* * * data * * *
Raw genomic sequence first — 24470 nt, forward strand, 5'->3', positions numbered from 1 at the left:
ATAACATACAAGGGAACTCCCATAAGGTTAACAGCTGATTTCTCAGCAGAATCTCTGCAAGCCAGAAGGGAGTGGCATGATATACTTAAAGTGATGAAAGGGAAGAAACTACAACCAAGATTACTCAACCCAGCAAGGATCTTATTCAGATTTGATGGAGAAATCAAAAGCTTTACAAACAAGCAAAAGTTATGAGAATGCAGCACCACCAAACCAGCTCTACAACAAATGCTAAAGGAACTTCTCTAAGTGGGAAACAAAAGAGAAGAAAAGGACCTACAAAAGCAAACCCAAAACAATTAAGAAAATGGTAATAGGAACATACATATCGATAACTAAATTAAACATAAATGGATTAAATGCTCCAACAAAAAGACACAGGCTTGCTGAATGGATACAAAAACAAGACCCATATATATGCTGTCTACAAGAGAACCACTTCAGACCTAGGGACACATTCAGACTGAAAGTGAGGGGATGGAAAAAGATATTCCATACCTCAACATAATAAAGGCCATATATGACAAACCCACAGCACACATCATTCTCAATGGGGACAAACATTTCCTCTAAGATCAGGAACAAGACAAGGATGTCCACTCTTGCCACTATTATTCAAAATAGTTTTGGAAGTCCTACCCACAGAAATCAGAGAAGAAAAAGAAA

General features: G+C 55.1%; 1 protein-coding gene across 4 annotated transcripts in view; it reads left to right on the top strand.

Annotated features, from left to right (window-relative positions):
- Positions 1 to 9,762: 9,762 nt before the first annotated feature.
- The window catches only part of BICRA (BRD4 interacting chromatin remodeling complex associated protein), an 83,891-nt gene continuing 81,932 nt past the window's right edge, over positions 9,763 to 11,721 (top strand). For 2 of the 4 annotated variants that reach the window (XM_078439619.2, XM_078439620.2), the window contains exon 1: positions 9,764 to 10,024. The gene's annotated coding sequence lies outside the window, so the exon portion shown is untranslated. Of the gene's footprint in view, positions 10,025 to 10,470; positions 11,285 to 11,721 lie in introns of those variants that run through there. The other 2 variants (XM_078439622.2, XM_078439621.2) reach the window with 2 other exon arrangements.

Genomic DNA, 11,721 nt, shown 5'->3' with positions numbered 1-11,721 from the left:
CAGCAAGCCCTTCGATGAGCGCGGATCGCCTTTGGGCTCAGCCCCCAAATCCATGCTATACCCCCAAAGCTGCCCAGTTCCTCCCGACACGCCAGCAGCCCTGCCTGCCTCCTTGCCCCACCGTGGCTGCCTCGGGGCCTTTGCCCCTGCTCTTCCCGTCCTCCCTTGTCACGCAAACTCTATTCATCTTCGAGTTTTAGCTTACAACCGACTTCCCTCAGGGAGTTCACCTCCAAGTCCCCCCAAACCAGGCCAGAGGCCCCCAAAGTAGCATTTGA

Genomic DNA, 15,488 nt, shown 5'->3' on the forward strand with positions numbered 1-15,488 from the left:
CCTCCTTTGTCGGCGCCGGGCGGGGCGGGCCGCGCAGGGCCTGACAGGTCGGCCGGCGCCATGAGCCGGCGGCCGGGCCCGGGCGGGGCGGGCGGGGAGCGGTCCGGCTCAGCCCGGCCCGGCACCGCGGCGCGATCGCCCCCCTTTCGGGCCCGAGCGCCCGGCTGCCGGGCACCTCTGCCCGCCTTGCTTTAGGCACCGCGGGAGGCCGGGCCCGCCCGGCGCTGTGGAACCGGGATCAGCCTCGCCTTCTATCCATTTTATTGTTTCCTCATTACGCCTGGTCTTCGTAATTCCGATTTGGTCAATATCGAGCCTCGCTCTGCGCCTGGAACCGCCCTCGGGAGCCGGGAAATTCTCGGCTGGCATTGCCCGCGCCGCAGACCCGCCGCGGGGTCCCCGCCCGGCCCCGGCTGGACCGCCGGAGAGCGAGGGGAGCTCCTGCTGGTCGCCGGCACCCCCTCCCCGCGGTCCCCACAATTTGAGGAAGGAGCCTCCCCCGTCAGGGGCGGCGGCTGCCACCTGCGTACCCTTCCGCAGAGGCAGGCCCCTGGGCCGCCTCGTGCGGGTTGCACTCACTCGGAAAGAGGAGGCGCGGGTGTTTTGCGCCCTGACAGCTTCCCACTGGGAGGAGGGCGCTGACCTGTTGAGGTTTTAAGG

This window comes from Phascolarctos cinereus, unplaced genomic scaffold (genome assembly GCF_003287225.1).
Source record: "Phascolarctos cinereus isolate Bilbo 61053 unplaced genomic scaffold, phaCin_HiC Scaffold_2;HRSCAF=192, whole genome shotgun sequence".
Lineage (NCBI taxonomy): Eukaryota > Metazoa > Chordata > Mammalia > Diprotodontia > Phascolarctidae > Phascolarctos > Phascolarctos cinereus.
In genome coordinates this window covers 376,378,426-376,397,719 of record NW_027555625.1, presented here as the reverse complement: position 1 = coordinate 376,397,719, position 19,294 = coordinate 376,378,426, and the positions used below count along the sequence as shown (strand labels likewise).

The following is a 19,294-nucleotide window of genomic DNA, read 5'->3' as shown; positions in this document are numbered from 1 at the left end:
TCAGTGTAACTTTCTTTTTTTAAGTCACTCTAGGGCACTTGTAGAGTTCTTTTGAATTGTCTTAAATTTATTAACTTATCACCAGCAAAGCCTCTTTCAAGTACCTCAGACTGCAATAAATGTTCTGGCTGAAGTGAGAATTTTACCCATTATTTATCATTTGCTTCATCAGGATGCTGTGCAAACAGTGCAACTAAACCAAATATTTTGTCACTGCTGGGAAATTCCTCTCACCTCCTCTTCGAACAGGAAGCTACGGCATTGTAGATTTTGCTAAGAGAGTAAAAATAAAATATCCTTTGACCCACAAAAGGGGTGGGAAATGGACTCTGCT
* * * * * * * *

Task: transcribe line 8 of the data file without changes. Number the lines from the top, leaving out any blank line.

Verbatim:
CAGCAAGCCCTTCGATGAGCGCGGATCGCCTTTGGGCTCAGCCCCCAAATCCATGCTATACCCCCAAAGCTGCCCAGTTCCTCCCGACACGCCAGCAGCCCTGCCTGCCTCCTTGCCCCACCGTGGCTGCCTCGGGGCCTTTGCCCCTGCTCTTCCCGTCCTCCCTTGTCACGCAAACTCTATTCATCTTCGAGTTTTAGCTTACAACCGACTTCCCTCAGGGAGTTCACCTCCAAGTCCCCCCAAACCAGGCCAGAGGCCCCCAAAGTAGCATTTGA